Gerhard Richter Says Auf Wiedersehen to Marian Goodman, His Dealer of Nearly Four Decades, to Join David Zwirner

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Gerhard Richter Says Auf Wiedersehen to Marian Goodman, His Dealer of Nearly Four Decades, to Join David Zwirner

German contemporary art giant Gerhard Richter is changing representation at age 90, jumping from New York’s Marian Goodman Gallery, his dealer of 37 years, to join David Zwirner, who has locations in New York, London, Paris and Hong Kong did. .

“I am pleased to be represented by David Zwirner. I have known David since his childhood as I already worked closely with his father, Rudolf Zwirner, in the 1960s,” Richter said in a statement. “I feel it represents a beautiful continuity across generations.”

“We are very proud to have represented one of the most remarkable artists of our time for nearly 40 years,” Philipp Kaiser, Goodman’s president and a partner at the gallery, told Artnet News in an email. “We recognize his decision at this stage of his life.”

The new exclusive presentation will kick off with a solo show of Richter’s work at one of Zwirner’s New York galleries in March 2023. (Way back in 1994, less than a year after opening his gallery, Zwirner ‘ n prints and multiple displays of the artist’s work, followed by one-off exhibitions in 2000 and 2004).

Gerhard Richter Birkenau Cycles (2014). Photo © SPK/photothek.net/Xander Heinl/ © Gerhard Richter 2021.

One of the most successful and famous living artists, Richter has achieved success in a diverse range of styles and mediums since his career began in the 60s, with both abstraction and figuration, and painting as well as photography.

“To be able to work with Gerhard Richter is a great honor and a great privilege. Richter has without a doubt created one of the most conceptually complex and aesthetically heterogeneous oeuvres in art history,” Zwirner said in a statement. “By avoiding adherence to any ideology or dogma, Richter was able to both celebrate and subvert the act of painting. In the process, he single-handedly opened up the medium to completely new possibilities and investigations.”

installation view, "Gerhard Richter: Painting After All at the Met Breuer, 2020. Photo: Chris Heins, courtesy of the Metropolitan Museum of Art.

Installation view, “Gerhard Richter: Painting After All” at the Met Breuer, 2020. Photo by Chris Heins, courtesy of the Metropolitan Museum of Art.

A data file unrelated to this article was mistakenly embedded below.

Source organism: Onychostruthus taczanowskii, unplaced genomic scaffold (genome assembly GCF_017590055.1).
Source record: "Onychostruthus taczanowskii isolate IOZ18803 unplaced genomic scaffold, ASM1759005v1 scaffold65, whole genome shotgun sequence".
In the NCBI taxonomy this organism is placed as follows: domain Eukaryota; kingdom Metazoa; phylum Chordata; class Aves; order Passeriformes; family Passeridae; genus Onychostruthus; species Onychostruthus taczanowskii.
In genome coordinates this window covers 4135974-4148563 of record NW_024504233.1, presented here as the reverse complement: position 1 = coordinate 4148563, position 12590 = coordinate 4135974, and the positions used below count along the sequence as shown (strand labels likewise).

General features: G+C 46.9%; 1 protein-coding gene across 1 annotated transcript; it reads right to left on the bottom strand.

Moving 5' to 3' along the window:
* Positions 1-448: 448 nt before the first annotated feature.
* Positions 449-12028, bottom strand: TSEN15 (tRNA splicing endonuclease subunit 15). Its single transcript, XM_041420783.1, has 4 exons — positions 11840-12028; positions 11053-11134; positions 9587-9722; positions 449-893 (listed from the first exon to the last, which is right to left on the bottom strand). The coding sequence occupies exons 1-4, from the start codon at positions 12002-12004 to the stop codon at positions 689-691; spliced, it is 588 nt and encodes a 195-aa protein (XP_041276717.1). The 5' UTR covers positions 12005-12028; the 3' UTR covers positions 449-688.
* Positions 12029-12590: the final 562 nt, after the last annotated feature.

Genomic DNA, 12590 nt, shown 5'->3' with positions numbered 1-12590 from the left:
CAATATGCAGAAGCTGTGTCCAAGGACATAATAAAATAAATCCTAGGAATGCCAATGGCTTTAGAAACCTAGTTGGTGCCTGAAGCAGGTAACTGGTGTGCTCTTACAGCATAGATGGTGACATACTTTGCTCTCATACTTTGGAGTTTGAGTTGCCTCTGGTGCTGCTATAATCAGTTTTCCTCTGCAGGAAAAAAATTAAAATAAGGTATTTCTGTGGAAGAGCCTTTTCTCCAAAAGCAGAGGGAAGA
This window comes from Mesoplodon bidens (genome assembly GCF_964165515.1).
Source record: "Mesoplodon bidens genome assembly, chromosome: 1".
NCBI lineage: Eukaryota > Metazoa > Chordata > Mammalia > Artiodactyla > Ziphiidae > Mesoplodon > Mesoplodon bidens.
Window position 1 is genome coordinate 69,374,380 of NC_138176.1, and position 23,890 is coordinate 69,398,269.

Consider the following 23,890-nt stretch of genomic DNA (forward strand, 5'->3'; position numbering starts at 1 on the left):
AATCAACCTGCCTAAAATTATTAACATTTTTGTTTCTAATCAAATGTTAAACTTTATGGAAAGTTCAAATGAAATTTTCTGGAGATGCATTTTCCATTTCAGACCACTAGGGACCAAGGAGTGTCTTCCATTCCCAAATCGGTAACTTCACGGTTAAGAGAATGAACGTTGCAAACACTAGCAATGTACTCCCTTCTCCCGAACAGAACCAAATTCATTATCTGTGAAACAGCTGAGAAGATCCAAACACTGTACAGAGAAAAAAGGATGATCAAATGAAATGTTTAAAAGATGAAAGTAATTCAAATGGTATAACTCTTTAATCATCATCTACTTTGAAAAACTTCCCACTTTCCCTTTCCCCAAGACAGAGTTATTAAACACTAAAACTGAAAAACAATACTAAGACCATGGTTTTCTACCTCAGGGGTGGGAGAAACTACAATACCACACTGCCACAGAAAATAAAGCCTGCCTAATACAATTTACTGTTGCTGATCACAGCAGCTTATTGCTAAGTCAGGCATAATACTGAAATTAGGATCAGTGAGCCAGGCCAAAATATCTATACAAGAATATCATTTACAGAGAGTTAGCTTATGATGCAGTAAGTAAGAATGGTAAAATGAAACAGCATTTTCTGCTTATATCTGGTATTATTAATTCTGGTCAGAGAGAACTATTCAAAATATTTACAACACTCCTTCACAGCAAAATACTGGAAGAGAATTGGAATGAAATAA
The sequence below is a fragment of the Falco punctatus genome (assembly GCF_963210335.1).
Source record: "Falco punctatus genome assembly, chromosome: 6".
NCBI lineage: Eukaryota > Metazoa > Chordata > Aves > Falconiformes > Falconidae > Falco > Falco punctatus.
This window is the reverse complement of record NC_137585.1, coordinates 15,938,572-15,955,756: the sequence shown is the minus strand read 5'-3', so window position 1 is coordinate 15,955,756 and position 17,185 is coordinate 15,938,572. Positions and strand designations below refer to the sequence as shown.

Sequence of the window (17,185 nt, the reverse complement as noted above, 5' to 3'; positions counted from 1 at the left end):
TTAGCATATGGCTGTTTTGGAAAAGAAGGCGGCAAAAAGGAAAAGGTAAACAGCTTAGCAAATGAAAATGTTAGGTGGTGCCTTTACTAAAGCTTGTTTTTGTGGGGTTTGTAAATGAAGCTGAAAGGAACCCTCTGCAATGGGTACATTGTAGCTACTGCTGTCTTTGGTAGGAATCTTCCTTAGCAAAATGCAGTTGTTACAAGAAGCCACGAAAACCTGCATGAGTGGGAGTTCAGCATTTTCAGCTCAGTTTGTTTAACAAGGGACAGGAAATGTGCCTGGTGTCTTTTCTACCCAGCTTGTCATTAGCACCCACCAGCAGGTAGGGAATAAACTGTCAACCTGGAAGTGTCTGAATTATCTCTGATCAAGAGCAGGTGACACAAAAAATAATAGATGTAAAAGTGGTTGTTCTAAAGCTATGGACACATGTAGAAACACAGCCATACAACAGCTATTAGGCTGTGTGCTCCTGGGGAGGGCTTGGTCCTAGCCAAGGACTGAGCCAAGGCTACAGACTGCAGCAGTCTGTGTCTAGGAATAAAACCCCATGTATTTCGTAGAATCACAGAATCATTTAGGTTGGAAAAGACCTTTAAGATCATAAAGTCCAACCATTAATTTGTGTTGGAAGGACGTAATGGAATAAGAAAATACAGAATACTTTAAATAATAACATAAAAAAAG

Born in Dresden, Germany, in 1932, Richter studied art at the Dresden Hochschule für Bildende Künste in the 1950s, and at Staatliche Kunstakademie in Düsseldorf after escaping East Germany in 1961.

The artist represented Germany at the 1972 Venice Biennale, and won the Golden Lion at the 47th Venice Biennale in 1997. Richter has appeared in a record eight editions of Documenta in Kassel, Germany (1972, 1977, 1982, 1987, 1992, 2007 and 2017).

Richter’s long list of institutional solo shows includes outings at the Center Georges Pompidou, Paris (1977, 2012); the Smithsonian’s Hirshhorn Museum and Sculpture Garden, Washington, DC (1988, 2003); Tate Modern, London (1991, 2011); Moderna Museet, Stockholm (1993); the Museum of Modern Art, New York (2002); and the National Museum of Modern Art, Tokyo (2022). In February, Richter’s native Germany celebrated his 90th birthday with a quartet of solo museum shows.

Gerhard Richter <i>Abstract image</i> (1986).  The artist’s most expensive work at auction, it sold for £30.38 million ($46.35 million) in 2015.  Photo courtesy of Sotheby’s London.  ” width=”600″ height=”719″ srcset=”https://news.artnet.com/app/news-upload/2015/12/richter.jpg 600w, https://news.artnet.com/app /news-upload/2015/12/richter-250×300.jpg 250w” sizes=”(max-width: 600px) 100vw, 600px”/></p>
<p id=Gerhard Richter, Abstract image (1986). The artist’s most expensive work at auction, the piece sold for £30.38 million ($46.35 million) in 2015. Photo courtesy of Sotheby’s London.

He was also a market star, with an auction record of £30.38 million ($46.35 million) set in 2015 with the sale of a Abstract image (1986) oil painting at Sotheby’s London, according to the Artnet Price Database. (Richter called the price “shocking.”) The Time that “the whole art market is hopelessly excessive.”)

Demand for Richter’s work seems to have peaked in the mid-2010s, in the wake of his Tate Modern retrospective. He sold $298 million worth of art in 2012 and $294 million in 2014, before falling somewhat between 2017 and 2020. But annual sales never dipped below $100 million, rebounding to $247 million in 2021 and $223 million this year, with Richter’s third largest auction result recorded in May, with another Abstract image Achieved $36.5 million at Christie’s New York.

The artist has talked about winding down his production in recent years, calling a large commission of stained glass windows at the monastery in Cologne, where Richter lives and works, his last work in 2020. But his “retirement” from painting in 2017 was short. -lived, and the artist is debuting a show of new works at the Fondation Beyeler in Switzerland this spring.

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